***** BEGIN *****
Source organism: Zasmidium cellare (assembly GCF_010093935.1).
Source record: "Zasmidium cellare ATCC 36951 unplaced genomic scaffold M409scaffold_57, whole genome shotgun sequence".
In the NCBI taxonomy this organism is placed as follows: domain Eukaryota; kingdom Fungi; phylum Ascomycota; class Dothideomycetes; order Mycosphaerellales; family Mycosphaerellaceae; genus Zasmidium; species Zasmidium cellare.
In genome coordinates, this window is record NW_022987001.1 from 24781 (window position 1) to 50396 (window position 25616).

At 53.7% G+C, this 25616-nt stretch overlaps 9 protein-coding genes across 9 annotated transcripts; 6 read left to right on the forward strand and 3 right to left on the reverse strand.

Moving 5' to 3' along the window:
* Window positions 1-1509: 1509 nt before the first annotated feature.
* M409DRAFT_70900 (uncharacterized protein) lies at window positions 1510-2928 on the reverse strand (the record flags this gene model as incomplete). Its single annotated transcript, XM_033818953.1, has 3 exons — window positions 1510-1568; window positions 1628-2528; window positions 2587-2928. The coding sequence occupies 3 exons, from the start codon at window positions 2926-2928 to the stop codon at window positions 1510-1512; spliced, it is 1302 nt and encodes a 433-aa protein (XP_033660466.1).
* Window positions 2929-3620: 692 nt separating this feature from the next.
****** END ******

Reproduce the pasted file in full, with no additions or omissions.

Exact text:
Source organism: Zasmidium cellare (assembly GCF_010093935.1).
Source record: "Zasmidium cellare ATCC 36951 unplaced genomic scaffold M409scaffold_57, whole genome shotgun sequence".
In the NCBI taxonomy this organism is placed as follows: domain Eukaryota; kingdom Fungi; phylum Ascomycota; class Dothideomycetes; order Mycosphaerellales; family Mycosphaerellaceae; genus Zasmidium; species Zasmidium cellare.
In genome coordinates, this window is record NW_022987001.1 from 24781 (window position 1) to 50396 (window position 25616).

At 53.7% G+C, this 25616-nt stretch overlaps 9 protein-coding genes across 9 annotated transcripts; 6 read left to right on the forward strand and 3 right to left on the reverse strand.

Moving 5' to 3' along the window:
* Window positions 1-1509: 1509 nt before the first annotated feature.
* M409DRAFT_70900 (uncharacterized protein) lies at window positions 1510-2928 on the reverse strand (the record flags this gene model as incomplete). Its single annotated transcript, XM_033818953.1, has 3 exons — window positions 1510-1568; window positions 1628-2528; window positions 2587-2928. The coding sequence occupies 3 exons, from the start codon at window positions 2926-2928 to the stop codon at window positions 1510-1512; spliced, it is 1302 nt and encodes a 433-aa protein (XP_033660466.1).
* Window positions 2929-3620: 692 nt separating this feature from the next.